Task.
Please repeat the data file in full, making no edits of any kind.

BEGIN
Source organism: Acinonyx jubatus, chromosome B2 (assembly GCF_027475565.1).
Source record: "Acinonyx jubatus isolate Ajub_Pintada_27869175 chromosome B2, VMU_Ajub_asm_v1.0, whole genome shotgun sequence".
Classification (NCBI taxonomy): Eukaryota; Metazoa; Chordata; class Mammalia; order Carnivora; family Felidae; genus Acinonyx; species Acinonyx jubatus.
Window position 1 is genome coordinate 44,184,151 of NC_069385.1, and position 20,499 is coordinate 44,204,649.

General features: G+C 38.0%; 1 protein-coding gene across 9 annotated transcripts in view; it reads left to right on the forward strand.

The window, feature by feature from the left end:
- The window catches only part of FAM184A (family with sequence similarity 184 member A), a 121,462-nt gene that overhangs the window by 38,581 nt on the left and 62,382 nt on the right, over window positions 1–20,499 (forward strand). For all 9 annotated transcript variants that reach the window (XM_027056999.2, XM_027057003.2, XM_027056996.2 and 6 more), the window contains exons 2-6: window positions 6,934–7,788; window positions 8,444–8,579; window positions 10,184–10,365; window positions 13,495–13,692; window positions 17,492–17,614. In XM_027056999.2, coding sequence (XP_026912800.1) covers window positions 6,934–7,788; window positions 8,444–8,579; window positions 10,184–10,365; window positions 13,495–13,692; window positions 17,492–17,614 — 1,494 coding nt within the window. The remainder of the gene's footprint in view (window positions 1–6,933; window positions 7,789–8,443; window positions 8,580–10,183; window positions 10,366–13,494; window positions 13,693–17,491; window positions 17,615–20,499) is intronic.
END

Source organism: Acinonyx jubatus, chromosome B2 (assembly GCF_027475565.1).
Source record: "Acinonyx jubatus isolate Ajub_Pintada_27869175 chromosome B2, VMU_Ajub_asm_v1.0, whole genome shotgun sequence".
Classification (NCBI taxonomy): Eukaryota; Metazoa; Chordata; class Mammalia; order Carnivora; family Felidae; genus Acinonyx; species Acinonyx jubatus.
Window position 1 is genome coordinate 44,184,151 of NC_069385.1, and position 20,499 is coordinate 44,204,649.

General features: G+C 38.0%; 1 protein-coding gene across 9 annotated transcripts in view; it reads left to right on the forward strand.

The window, feature by feature from the left end:
- The window catches only part of FAM184A (family with sequence similarity 184 member A), a 121,462-nt gene that overhangs the window by 38,581 nt on the left and 62,382 nt on the right, over window positions 1–20,499 (forward strand). For all 9 annotated transcript variants that reach the window (XM_027056999.2, XM_027057003.2, XM_027056996.2 and 6 more), the window contains exons 2-6: window positions 6,934–7,788; window positions 8,444–8,579; window positions 10,184–10,365; window positions 13,495–13,692; window positions 17,492–17,614. In XM_027056999.2, coding sequence (XP_026912800.1) covers window positions 6,934–7,788; window positions 8,444–8,579; window positions 10,184–10,365; window positions 13,495–13,692; window positions 17,492–17,614 — 1,494 coding nt within the window. The remainder of the gene's footprint in view (window positions 1–6,933; window positions 7,789–8,443; window positions 8,580–10,183; window positions 10,366–13,494; window positions 13,693–17,491; window positions 17,615–20,499) is intronic.